future work; it's hoped that this workshop will reveal common issues  
shared by European and US government agencies, as well as identify  
unique challenges.

The jointly sponsored workshop will bring together government  
officials, computer scientists and other academics specializing in  
both technical and legal eGovernment issues, leaders in the Web  
standards community, as well as a wide range of companies providing  
products and services in the government marketplace. It is chaired by  
Ari Schwartz, Deputy Director of the Center for Democracy and  
Technology; Nigel Shadbolt, Professor of Artificial Intelligence at  
the University of Southampton, and Daniel Weitzner, Technology and  
Society Policy Director for W3C and Principal Research Scientist at  
MIT CSAIL Decentralized Information Group.

Prominent Speakers to Share Challenges and Success Stories on Data  

The developing agenda already includes experts in Web technology as  
well as data integration and policy development. Confirmed  
participants include Tim Berners-Lee, W3C Director and Senior  
Research Scientist at MIT CSAIL Decentralized Information Group;  
Vanessa Lawrence, Director General and CEO, Ordnance Survey, UK; and  
Carol Tullo from the Office of Public Sector Information, UK.

Deadline for Papers Extended to 22 May

Registration for the workshop is now open; as space is limited,  
interested parties should register as soon as possible. The Workshop  
Program Committee continues to receive and review papers until 22  
May; those interested in more details may review the Call for  

About the World Wide Web Consortium [W3C]

The World Wide Web Consortium (W3C) is an international consortium  
where Member organizations, a full-time staff, and the public work  
together to develop Web standards. W3C primarily pursues its mission  
through the creation of Web standards and guidelines designed to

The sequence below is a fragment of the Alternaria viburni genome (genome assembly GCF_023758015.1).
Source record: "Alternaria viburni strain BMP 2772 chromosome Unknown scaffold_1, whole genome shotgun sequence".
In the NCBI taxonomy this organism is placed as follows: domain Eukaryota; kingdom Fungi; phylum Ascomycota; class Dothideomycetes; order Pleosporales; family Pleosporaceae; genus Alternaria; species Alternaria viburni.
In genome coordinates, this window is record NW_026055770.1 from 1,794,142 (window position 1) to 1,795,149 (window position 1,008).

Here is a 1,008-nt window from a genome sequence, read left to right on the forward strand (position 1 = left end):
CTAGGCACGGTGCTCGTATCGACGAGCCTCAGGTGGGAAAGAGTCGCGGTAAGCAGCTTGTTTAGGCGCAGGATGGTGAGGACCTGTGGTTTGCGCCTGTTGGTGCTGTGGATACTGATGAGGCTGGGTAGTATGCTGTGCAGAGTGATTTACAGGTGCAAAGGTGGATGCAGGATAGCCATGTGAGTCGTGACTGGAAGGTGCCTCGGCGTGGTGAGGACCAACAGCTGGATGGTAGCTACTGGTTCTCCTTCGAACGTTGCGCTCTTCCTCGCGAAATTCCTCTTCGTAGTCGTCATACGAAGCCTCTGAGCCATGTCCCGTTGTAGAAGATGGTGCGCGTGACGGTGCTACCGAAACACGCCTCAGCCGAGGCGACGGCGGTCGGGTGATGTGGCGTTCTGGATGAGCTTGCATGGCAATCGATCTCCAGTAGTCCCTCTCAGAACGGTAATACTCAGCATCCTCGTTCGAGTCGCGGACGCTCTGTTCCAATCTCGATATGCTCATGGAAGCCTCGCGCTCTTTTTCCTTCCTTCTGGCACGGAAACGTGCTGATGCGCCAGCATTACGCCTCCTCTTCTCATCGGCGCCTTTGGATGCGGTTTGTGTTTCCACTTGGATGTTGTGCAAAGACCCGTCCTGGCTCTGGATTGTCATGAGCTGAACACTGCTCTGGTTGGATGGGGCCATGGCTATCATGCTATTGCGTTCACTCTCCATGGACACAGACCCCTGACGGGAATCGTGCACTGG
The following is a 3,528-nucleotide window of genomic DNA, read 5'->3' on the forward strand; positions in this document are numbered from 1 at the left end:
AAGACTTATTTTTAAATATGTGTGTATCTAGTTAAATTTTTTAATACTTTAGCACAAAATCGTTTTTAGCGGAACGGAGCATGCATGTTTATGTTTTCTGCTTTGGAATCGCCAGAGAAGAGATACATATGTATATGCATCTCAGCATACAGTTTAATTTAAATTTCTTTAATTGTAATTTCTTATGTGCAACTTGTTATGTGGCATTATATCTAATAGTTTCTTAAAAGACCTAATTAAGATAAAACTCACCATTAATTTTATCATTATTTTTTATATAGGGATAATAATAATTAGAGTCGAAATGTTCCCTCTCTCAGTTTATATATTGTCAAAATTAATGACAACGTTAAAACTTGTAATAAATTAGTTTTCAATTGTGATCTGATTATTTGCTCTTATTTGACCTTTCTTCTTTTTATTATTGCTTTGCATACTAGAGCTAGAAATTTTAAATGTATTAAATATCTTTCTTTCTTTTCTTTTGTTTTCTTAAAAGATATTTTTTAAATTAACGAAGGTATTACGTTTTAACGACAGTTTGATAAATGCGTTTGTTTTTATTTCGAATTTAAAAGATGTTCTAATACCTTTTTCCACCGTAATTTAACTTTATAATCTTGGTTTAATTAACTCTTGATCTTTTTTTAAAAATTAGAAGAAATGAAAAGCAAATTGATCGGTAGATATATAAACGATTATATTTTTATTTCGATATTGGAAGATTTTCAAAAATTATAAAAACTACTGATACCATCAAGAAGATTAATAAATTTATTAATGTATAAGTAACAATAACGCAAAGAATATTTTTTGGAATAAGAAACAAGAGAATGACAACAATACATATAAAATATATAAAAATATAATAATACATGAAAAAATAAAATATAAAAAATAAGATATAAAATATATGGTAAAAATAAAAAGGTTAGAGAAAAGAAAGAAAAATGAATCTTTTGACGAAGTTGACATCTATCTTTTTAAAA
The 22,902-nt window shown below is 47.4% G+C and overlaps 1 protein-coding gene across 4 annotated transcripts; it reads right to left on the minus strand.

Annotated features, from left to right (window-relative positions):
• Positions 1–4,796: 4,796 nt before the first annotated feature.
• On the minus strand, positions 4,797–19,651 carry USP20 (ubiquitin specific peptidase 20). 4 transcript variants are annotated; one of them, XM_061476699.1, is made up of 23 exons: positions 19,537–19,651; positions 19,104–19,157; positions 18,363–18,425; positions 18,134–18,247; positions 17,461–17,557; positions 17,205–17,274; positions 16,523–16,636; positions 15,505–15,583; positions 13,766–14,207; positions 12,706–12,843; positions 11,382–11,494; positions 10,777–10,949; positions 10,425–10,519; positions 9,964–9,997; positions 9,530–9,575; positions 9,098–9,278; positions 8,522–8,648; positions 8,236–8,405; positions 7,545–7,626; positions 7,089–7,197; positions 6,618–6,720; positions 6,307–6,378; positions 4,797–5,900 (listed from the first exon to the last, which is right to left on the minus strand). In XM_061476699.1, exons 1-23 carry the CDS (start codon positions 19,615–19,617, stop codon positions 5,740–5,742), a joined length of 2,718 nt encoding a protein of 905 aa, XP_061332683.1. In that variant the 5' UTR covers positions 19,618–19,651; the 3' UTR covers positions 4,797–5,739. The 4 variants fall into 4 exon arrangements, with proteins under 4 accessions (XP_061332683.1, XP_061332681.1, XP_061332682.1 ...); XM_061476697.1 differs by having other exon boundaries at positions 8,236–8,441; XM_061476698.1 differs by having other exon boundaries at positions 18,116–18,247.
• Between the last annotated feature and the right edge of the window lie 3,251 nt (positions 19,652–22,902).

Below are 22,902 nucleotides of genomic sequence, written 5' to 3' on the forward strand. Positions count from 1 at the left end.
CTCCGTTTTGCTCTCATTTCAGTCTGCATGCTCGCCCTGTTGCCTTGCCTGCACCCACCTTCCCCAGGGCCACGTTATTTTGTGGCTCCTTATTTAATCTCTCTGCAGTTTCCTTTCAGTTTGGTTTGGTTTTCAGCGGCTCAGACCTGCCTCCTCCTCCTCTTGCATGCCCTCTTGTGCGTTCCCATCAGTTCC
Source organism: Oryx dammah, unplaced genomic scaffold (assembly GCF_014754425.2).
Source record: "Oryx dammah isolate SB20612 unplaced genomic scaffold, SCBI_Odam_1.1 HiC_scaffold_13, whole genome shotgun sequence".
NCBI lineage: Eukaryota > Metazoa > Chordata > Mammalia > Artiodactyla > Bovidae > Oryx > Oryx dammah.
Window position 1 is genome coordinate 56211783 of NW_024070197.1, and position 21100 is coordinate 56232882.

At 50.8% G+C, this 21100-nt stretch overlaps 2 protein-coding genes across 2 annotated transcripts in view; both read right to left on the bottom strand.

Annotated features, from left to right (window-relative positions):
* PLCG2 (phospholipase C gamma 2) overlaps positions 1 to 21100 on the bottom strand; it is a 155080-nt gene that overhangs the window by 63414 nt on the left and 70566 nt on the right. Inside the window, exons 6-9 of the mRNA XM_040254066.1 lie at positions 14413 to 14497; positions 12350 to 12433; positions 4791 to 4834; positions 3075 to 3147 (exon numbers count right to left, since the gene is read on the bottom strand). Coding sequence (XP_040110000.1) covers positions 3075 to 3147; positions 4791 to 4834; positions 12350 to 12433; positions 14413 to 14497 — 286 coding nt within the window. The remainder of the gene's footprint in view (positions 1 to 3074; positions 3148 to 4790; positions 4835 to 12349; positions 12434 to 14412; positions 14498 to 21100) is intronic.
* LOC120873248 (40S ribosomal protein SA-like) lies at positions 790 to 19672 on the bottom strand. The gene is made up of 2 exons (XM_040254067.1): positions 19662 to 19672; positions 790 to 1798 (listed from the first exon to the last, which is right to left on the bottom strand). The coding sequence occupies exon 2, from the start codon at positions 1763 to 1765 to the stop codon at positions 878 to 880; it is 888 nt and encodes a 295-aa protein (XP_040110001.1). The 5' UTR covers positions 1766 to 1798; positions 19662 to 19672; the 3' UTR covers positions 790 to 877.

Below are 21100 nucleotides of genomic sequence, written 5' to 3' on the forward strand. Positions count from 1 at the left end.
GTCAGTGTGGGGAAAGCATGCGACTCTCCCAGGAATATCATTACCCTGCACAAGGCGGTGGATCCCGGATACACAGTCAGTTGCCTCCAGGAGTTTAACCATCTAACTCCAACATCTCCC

ensure long-term growth for the Web. Over 400 organizations are  
Members of the Consortium. W3C is jointly run by the MIT Computer  
Science and Artificial Intelligence Laboratory (MIT CSAIL) in the  
USA, the European Research Consortium for Informatics and Mathematics  
(ERCIM) headquartered in France and Keio University in Japan,and has  
additional Offices worldwide. For more information see http:// 

About the Web Science Research Initiative [WSRI]

The Web Science Research Initiative (WSRI) is a joint endeavour  
between the Computer Science and Artificial Intelligence Laboratory  
(CSAIL) at MIT and the School of Electronics and Computer Science  
(ECS) at the University of Southampton. Its goal is to facilitate and  
produce the fundamental scientific advances necessary to inform the  
future design and use of the World Wide Web. WSRI provides a global  
forum for scientists and scholars to collaborate on the first  
multidisciplinary scientific research effort specifically designed to  
study the Web at all scales of size and complexity, and to develop a  
new discipline of Web science for future generations of researchers.  
For more information, see http://webscience.org/
Received on Tuesday, 15 May 2007 13:49:06 UTC